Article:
THE LETTER 54 Autumn 2013, pages 73-80.
The article argues that once nurtured by language, the human subject is removed from the condition of a natural existence where every instinct is matched to an external object; instead he is driven to pursue the lost object where satisfaction is rather a path than a fact Taking drug addiction as paradigmatic of modern illness, the author describes how the suffering and decay involving consumption pathologies are related to the attempt to return to a natural state, non-dependent on language and desire, where objects of reality would be sufﬁcient to silence the drive. However, by doing so it reinforces the constancy principle, later related in Freudian theory to the death drive, leading to the worst developments. In conclusion, basic directions for treating these patients are offered taken from the experience of the clinical practice of the ‘Centro Mineiro de Toxicomania’, a public health Centre in Brazil for patients with alcohol and drug abuse problems and supported by a psychoanalytic orientation.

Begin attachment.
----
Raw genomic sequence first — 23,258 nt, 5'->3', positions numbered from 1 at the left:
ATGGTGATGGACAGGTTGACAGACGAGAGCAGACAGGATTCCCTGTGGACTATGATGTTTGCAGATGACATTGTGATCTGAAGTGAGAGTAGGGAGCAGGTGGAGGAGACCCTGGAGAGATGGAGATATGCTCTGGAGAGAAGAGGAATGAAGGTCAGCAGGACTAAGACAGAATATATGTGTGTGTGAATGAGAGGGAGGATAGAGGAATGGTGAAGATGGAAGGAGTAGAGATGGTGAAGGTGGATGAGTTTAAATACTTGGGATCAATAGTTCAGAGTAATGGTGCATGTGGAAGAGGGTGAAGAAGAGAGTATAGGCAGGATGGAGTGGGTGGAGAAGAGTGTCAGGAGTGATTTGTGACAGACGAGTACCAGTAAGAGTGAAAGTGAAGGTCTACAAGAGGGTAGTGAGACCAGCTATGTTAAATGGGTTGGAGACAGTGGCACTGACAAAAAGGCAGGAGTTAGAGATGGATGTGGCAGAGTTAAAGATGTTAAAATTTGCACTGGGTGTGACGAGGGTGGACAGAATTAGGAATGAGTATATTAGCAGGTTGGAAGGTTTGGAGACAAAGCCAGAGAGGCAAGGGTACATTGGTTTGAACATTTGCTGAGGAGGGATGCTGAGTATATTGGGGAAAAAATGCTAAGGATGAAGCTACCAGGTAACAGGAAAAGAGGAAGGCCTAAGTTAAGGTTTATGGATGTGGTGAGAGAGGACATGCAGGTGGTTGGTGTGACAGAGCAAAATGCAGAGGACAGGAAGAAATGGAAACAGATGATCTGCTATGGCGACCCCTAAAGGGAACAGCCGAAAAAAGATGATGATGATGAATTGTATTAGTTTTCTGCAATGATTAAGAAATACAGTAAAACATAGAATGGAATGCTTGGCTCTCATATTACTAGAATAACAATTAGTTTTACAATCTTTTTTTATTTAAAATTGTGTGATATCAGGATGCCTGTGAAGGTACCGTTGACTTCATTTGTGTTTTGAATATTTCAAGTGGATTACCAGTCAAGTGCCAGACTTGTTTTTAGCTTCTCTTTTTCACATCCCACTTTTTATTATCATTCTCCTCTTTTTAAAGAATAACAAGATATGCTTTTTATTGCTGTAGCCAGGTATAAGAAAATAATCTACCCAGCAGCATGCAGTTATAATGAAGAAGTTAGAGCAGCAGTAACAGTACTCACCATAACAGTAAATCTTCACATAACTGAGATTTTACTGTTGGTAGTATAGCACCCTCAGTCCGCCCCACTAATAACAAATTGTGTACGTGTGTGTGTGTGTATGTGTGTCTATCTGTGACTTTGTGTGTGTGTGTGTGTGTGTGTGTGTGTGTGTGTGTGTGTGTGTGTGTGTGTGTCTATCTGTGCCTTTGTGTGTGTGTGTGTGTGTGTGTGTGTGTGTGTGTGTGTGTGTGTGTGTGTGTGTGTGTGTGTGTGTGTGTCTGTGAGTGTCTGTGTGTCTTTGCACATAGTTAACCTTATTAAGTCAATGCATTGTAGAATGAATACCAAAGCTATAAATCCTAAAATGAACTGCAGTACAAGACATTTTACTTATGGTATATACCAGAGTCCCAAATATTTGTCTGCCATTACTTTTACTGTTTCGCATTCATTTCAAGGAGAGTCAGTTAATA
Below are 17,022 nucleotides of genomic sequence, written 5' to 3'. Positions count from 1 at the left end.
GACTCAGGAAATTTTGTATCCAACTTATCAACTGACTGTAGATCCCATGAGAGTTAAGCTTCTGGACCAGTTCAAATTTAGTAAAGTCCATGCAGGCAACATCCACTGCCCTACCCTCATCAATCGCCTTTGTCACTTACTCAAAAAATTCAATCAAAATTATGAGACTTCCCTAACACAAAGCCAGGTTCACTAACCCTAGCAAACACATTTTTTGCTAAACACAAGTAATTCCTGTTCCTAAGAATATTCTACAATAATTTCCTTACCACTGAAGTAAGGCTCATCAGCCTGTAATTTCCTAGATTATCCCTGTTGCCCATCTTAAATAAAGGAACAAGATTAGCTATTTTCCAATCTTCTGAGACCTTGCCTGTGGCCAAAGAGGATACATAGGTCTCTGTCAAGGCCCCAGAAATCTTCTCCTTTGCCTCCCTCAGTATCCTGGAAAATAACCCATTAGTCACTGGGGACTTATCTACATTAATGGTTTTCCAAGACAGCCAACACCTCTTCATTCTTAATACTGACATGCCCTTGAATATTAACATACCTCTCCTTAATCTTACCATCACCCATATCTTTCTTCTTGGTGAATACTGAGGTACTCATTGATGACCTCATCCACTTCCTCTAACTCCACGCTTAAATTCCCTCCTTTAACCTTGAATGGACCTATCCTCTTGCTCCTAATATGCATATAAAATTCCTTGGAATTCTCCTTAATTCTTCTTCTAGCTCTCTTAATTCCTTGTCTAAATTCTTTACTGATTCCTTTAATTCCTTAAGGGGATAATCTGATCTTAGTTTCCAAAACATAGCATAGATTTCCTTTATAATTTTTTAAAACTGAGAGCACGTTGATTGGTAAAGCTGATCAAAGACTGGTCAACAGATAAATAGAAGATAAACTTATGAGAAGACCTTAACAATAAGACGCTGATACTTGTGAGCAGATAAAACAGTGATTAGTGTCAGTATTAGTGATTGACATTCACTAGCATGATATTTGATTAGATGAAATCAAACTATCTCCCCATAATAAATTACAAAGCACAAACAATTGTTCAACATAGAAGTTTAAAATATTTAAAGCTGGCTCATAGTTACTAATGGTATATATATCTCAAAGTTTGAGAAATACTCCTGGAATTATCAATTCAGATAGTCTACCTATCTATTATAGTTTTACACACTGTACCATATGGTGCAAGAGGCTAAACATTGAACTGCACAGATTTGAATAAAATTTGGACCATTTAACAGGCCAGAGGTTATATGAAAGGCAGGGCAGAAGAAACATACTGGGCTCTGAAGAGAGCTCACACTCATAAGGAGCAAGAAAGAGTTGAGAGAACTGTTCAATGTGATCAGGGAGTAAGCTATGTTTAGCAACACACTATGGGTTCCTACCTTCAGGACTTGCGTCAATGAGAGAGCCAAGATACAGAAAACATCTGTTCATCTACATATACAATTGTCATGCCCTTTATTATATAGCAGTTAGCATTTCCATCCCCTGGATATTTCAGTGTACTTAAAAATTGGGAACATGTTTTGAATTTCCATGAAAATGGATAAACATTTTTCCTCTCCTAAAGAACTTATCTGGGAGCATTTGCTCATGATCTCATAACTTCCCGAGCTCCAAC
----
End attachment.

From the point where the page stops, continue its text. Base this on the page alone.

Keywords: consumption, modern pathologies, psychoanalysis, drug addiction, treatment, Centro Mineiro de Toxicomania.
Many are the authors that have been elaborating the role that consumption plays in our daily lives and culture, identifying not only the action of consuming, but its paradigms and philosophical consequences. Psychoanalysts are no different and have approached the problem by acknowledging the appearance of symptoms that differed from those usually addressed to them.